- December 23, 1871 - RHP Sam "The Goshen Schoolmaster" Leever was born in Goshen, Ohio. He was a Pirate mainstay on the hill from 1898-1910, with a record of 191-100 with a 2.47 ERA, spending his entire career with Pittsburgh. Leever won 20 games or more four times and led the league with seven shutouts in 1903. Sadly for Sam, he went 0-2 in the 1903 World Series, trying to pitch through a shoulder injury, and didn’t appear in the 1909 World Series.
- December 23, 1968 - RHP Rick White was born in Springfield, Ohio. White, a 15th round draft pick of Pittsburgh in 1990, began his 12-year MLB career as a Buc in 1994-95, and made another Steel City stop in 2005. He went 10-15-8 with a 4.03 ERA as a Pirate.
- December 24, 1949 - Frank Taveras was born in Las Matas de Santa Cruz, Dominican Republic. The SS spent eight years (1971-72, 1974-79) with the Pirates as a top-of-the order guy, swiping 206 bases with a streak of four seasons with 44+ steals, including an NL-leading 70 in 1977. But his bat (.253), OBP (.306) and not-so-steady glovework got him sent to the Mets in April of 1979 for Tim Foli, a dependable fielder and contact hitter that helped jell the World Series infield.
- December 24, 1970 - There was a fire in the vacated Forbes Field. The damage this blaze caused, on the heels of a July blaze, hastened its demolition. It was a five-alarmer that started under the RF bleachers and was contained to that area.
- December 25, 1856 - RHP James Galvin was born in St. Louis. The Hall of Famer was MLB’s first 300 game winner and may have had the most nicknames of any player ever, going by "Pud," "Gentle Jeems," “Gentleman James” and "The Little Steam Engine." He threw 6,003 IP and 646 complete games, both of which are second only to Cy Young. Pud tossed seven years (1885-89, ‘91-92) for the Pirates, with the 1890 campaign lost when he jumped to the Pittsburgh Burghers of the rogue Player’s League. He was 126-110 with an ERA of 3.10 during his Buc career.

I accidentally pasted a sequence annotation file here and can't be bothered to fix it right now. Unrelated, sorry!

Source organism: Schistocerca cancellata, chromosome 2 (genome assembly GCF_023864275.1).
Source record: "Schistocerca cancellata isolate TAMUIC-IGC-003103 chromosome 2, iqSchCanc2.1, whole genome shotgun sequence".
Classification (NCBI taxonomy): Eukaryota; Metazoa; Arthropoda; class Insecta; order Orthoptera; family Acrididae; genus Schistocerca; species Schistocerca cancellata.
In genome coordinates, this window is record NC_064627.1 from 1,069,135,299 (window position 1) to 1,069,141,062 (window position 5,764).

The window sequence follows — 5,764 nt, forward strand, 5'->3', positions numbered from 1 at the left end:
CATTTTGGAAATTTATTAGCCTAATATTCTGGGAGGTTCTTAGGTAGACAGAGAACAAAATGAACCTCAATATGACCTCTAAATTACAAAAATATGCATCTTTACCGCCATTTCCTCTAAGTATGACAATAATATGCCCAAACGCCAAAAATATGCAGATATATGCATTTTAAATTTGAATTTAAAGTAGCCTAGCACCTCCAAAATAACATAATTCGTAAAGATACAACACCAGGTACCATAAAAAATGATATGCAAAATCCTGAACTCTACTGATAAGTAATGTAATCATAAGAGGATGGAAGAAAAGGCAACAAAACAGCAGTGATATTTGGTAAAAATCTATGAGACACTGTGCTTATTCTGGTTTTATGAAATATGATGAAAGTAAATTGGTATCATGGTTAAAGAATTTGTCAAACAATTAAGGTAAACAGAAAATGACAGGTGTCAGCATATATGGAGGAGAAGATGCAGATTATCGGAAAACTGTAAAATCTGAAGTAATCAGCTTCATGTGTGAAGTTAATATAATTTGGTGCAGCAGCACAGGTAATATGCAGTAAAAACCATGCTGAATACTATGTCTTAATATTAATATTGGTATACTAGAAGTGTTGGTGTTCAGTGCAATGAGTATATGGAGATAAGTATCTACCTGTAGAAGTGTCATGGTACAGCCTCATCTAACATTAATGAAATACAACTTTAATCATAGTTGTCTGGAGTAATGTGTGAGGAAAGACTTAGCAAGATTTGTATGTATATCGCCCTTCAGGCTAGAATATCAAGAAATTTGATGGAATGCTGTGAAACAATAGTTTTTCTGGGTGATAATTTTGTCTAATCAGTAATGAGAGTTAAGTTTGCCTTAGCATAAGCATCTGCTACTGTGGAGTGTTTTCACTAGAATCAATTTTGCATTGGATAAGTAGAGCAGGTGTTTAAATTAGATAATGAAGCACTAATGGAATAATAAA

- December 25, 1946 - Gene Lamont was born in Rockford, Illinois. After serving stints as Jim Leyland’s 3B coach, he took over the team reins in 1997. In his first year Lamont finished second with a young, inexperienced team (“The Freak Show”) that was widely predicted to finish last, and he came in second for the manager of the year behind Dusty Baker. That was the highlight; after the 2000 season, Lamont was fired and replaced by Lloyd McClendon after a record of 295–352.
- December 26, 1950 - IF Mario Mendoza was born in Chihuahua, Mexico. In five seasons (1974-78) with the Pirates, the reserve infielder put up a .204 BA. About the Mendoza line: "My (Seattle Mariner) teammates Tom Paciorek and Bruce Bochte used it to make fun of me," Mendoza told Dave Seminara of the St. Louis Post Dispatch in 2010. "Then they were giving George Brett a hard time because he had a slow start that year, so they told him, 'Hey, man, you're going to sink down below the Mendoza Line if you're not careful.' And then Brett mentioned it to Chris Berman from ESPN, and eventually it spread and became a part of the game."
Merry Christmas to all...